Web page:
• Solo • Quartering Party

This thread will detail Oram's first walkthrough of the soon-to-be Ranger HQ in Egilrun. It will also narrate his discovery of the books that Cassion sent him in response to his prayer.

The shallow bay Egilrun is situated upon is used, these trials, for crafts and crafting. From boatmakers to weaponsmiths, glassblowers to metalworkers, the sound of hammers and saws can be heard almost every break of the trial, with crews working in shifts to produce the beautiful craftsmanship which they might, one trial, become famous for.

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Oram Mednix
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Quartering Party

8 Ashan 721

”Aren’t you cold?” the eidisi asked.

Oram sighed and shot a weary look at the small, black, red-eyed form at Mule’s knees before answering: ”No, I’m fine.”

Junior Ranger Refed Lavehc peered at the man mounted next to him, but could only see his hazy outline in the chilly fog. After a trill, he gestured with his torch towards the vague black outline of buildings nearby. ”We should go in, check it out, start a fire.”

”If there’s any wood,” Oram countered. The idea elicited a groan from the other three mounted silhouettes nearby.

”I’m sure there’s a hopper next to a working fireplace somewhere on the compound,” declared the eidisi, as unaccountably cheerful as ever.

Oram did not share that certainty, and he doubted the other rangers in their quartering party did, either, but they followed Refed’s suggestion, anyway. Peering down at the access path leading up to the complex, they slowly rode until they came to a small building that backed onto a wall that stood about eight feet high. As they approached, they saw that there was a hitching post up front. Refed began to dismount first, then stopped and looked apologetically at Oram, waiting for him to dismount. Afterward Refed and then the other three rangers -one a Junior Ranger like Refed, the other two recruits- followed suit, as well.

After hitching their mounts, Oram went with Refed up to the front door of the small building. ”Some sort of guard shack?” Oram asked.

Refed peered at the door. ”More than a shack, I’d say,” he responded thoughtfully. ”A guard house, maybe, or a toll house? The diagram the agent gave me shows the buildings, but doesn’t say what they were for.” He switched his torch to his left hand and began fiddling with something with his right. Oram heard a metal jingling. Keys. Refed tried a couple before he found one that removed the padlock on the door. He held it out to one of the rangers in the back: ”Log this. We can reuse these.”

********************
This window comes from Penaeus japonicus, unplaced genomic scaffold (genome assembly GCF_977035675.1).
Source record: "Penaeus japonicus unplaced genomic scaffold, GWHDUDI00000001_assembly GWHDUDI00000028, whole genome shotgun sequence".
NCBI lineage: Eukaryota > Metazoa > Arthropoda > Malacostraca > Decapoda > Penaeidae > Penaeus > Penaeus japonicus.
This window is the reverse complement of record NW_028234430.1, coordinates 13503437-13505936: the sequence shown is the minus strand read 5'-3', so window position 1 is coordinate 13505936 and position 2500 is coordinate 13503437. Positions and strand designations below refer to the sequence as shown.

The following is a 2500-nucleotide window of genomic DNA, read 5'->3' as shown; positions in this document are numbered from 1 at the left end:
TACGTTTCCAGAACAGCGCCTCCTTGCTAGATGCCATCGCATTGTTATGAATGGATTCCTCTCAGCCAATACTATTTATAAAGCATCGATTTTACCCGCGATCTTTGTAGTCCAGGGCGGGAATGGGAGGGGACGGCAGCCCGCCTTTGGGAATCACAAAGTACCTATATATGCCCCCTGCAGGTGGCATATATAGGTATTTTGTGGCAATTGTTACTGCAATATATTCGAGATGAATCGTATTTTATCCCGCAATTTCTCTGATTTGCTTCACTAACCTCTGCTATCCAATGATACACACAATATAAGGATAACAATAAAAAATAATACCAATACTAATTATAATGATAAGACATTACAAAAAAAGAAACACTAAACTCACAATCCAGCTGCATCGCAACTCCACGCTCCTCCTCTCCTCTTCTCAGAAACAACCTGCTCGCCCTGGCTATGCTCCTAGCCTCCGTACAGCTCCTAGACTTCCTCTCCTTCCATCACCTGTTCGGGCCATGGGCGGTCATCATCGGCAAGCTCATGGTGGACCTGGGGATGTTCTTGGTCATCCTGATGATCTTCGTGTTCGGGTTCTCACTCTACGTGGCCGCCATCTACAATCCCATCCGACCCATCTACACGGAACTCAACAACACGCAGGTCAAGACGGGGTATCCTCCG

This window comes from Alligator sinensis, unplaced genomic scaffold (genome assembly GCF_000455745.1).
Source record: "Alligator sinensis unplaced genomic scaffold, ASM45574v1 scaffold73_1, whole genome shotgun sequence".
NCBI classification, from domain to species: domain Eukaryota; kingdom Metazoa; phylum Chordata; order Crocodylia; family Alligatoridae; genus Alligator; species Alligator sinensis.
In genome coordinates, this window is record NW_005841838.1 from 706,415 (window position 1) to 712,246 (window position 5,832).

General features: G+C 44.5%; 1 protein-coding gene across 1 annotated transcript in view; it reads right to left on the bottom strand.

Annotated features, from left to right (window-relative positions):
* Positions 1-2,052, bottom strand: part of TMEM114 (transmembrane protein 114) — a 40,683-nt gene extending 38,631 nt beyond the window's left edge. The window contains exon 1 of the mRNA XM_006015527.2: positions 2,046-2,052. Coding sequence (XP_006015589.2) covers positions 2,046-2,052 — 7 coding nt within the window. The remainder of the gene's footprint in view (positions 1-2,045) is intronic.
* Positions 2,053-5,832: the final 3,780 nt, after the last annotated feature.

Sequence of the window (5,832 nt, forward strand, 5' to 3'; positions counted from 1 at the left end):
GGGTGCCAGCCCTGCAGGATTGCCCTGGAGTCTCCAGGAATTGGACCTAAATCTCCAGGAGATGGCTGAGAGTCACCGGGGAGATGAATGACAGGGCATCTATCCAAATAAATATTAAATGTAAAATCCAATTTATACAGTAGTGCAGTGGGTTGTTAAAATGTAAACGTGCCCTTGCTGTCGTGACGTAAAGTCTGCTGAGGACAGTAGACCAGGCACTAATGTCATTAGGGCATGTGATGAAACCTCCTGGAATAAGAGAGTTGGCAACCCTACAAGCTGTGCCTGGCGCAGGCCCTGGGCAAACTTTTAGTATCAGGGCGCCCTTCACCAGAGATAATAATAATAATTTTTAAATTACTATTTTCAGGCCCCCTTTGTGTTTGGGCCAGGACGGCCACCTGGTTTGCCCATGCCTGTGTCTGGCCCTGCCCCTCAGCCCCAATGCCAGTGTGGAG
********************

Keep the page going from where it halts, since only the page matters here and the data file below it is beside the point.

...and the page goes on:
The door opened with a loud groan to admit wan light into a room containing arcs’ worth of dust and little else. As they walked in, some of the floor boards creaked almost as ominously as the door. Oram- and Refed-shaped shadows slid across bare walls as the recruits followed them in with their own light sources. Disturbed dust filled the air. Somebody coughed. ”What a dump” someone muttered. Oram had seen worse. He had slept in worse many times, in fact. He’d be surprised if the recruit complaining hadn’t, as well. Some people just complained on principle.

There was, as Oram had suspected, no firewood anywhere in or around the building, although the fireplace and chimney did seem to be intact. Ignoring the disappointed groans, Refed gestured everybody to gather around close to one wall, against which he flattened a large piece of paper on which was sketched a diagram showing a group of buildings surrounded by a wall. The eidisi ran his finger over the ink-drawn outlines while the others all leaned in as close as their dared. Their bodies and torches provided a good amount of warmth in the confined space.

”We are here right now. There look to be nine or ten buildings inside the wall” the eidisi muttered. ”None of them very big. Close-spaced. Many of them adjoin.”

”What *was* this place?” demanded the other Junior Ranger, a big grizzle-bearded man whose name Oram had already forgotten.

”It was a compound owned by one of the Pirate Lords,” answered Refed. ”Men and cargo alike would be brought here off the Pirate’s ships when they arrived. Straight up from the bay, using that road.” The Junior Ranger pointed to a line that entered the compound from the side opposite where they were now. The road led through a dotted oval area just outside the wall. There were no other features represented there.

Oram scowled at the sketch for a moment, then broke his silence. ”So this place was abandoned when the Pirate Lords left? Three, four arcs ago?”

”Seven arcs, actually.” corrected Refed. ”The place had a big fire in 714. The Pirate Lord who owned it was only able to repair part of it and was never able to restore it to use before the Fog came. Needless to say, we have a lot of work to do.”

The eidisi’s words were unwelcome, but also unsurprising. None of them had expected to find an intact building they could simply walk into and bunk down in. But that did not make the prospect any more cheerful. Except to Refed, apparently.

Oram turned to look over their unsmiling faces. ”How about we grab a snack and some water out of our saddlebags and have a snack before we continue?” he suggested. The faces did not smile, but the grunts in response to his suggestion held just a hint of enthusiasm.
Last edited by Oram Mednix on Tue Apr 06, 2021 9:43 pm, edited 1 time in total. word count: 845
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Oram Mednix
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Re: Quartering Party

Let's go and look at the guest bedroom. It's got flock wallpaper.